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In Praise of Evangelists

In a prior entry, I wrote about how the lack of a totally pro-tape company was hurting the overall tape business. We could use someone to throw a wrench in the rush to disk. We may still decide that disk is the way to go, but checking things out along the way is a good idea. Otherwise, it's sort of like rushing to pass a stimulus bill without exploring all the other options or even reading it.

Another example is iSCSI. The purchase of the two primary iSCSI evangelists (LeftHand and EqualLogic) hurt the overall protocol from an exposure standpoint. No longer do you have the almost shameless "it can do anything Fibre Channel can do" endorsement of the protocol and the attack on Fibre, NAS and other storage methods. Because of the acquisitions, the pro-iSCSI drumbeat now has to be tempered since both Dell and HP offer Fibre Channel and NAS-based solutions. In the past, EqualLogic, for example, would go to great lengths to talk you out of Fibre and into iSCSI. I doubt that Dell will do that -- if you want a Fibre SAN that's what they'll sell you.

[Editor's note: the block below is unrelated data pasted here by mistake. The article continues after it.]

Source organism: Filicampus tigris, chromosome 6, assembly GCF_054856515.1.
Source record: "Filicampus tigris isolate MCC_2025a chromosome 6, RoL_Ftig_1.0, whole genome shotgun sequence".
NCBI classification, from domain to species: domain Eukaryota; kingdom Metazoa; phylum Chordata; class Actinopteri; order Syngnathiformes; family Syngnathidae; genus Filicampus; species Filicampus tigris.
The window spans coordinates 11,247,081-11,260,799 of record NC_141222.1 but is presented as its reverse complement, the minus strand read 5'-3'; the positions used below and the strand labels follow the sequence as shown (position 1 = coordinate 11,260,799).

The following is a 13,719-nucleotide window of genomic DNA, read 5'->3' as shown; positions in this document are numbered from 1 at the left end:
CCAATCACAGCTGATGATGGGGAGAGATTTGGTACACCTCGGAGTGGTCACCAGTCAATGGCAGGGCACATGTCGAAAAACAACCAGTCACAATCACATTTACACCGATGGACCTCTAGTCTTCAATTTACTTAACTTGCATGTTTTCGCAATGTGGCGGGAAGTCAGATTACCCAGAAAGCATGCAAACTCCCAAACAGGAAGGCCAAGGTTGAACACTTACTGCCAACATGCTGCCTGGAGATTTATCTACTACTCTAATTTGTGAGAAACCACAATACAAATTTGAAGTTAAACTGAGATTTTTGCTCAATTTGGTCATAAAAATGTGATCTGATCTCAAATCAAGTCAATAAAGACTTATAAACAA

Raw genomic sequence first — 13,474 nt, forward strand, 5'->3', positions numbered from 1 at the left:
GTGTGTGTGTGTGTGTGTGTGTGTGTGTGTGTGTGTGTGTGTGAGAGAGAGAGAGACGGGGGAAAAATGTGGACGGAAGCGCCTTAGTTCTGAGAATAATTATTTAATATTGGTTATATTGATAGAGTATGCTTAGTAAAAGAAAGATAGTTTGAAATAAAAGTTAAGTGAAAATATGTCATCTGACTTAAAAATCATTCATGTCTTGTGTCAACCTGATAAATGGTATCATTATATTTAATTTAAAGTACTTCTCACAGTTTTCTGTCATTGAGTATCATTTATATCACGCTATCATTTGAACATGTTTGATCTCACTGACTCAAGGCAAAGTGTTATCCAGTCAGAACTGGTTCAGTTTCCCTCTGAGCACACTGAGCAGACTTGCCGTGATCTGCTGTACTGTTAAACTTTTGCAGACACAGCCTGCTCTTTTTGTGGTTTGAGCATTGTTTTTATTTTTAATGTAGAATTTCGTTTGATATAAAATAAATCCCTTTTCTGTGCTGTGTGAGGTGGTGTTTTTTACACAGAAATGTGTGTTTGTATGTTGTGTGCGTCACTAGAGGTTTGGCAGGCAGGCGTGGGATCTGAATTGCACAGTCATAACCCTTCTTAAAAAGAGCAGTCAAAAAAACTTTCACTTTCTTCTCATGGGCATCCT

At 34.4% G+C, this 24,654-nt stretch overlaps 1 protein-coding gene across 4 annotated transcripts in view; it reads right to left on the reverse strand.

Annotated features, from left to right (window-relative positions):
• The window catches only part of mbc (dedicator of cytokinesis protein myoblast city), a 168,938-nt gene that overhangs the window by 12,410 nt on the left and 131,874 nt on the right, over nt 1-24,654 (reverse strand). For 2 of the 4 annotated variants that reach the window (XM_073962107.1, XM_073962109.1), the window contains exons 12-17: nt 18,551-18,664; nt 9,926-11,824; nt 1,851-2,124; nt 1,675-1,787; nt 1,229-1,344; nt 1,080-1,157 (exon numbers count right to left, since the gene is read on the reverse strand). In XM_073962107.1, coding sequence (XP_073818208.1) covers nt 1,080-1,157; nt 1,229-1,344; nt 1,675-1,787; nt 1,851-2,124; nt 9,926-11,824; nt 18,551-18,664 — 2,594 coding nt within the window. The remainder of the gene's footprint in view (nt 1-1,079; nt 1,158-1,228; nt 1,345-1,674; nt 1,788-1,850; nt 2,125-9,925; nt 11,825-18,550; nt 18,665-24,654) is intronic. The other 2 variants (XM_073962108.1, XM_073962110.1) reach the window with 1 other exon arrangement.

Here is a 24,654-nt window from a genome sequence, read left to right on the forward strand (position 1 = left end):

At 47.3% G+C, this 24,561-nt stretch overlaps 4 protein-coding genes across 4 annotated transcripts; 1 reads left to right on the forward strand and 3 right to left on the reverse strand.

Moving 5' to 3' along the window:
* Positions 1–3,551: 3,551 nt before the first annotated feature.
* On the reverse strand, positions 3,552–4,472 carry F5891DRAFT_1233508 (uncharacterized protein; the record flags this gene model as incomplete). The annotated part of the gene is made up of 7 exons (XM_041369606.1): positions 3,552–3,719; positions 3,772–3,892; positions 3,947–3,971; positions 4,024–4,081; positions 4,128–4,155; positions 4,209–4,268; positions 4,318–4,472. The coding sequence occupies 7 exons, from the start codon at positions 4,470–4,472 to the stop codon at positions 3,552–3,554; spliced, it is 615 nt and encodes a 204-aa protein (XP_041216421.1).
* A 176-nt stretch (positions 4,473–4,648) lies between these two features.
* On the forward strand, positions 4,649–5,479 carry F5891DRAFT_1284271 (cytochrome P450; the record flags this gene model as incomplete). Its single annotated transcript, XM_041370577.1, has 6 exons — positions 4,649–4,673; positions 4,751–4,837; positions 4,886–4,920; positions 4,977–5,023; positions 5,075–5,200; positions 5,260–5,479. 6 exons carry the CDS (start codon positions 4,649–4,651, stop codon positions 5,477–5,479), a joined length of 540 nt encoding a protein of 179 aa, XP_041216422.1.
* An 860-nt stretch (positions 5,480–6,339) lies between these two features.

A company that offers choices is good for users -- it allows you to be able to get what you want from whom you want. The problem I see with these Wal-Mart-type of manufacturers is that they are not really committed to anything. While they imply this is a good thing because they can provide you the solution that is best for you, I have not seen that happen in the real world. They typically supply what you think is best for you.

If you don't have the time to properly research the project, you are likely to go with conventional wisdom. If you have the time to do the research, this scenario is probably OK because you may find the best solution. However, human nature is likely going to have you only research what you are most comfortable with. Every so often it's good to have a wrench thrown into the research of a solution that forces you to look at the problem from a totally different angle.

These wrench throwers are the evangelists -- people or organizations that have a totally different way of looking at things. A great example is what Fusion-io and now Texas Memory Systems are doing to the solid-state disk market. Suddenly we are looking at local vs. SAN storage again. They have thrown a big wrench into the process that forces me and you to reexamine things. We may come to the same conclusion, but we may not. A detour in your normal evaluation process may save you a lot of money and possibly get you better performance.

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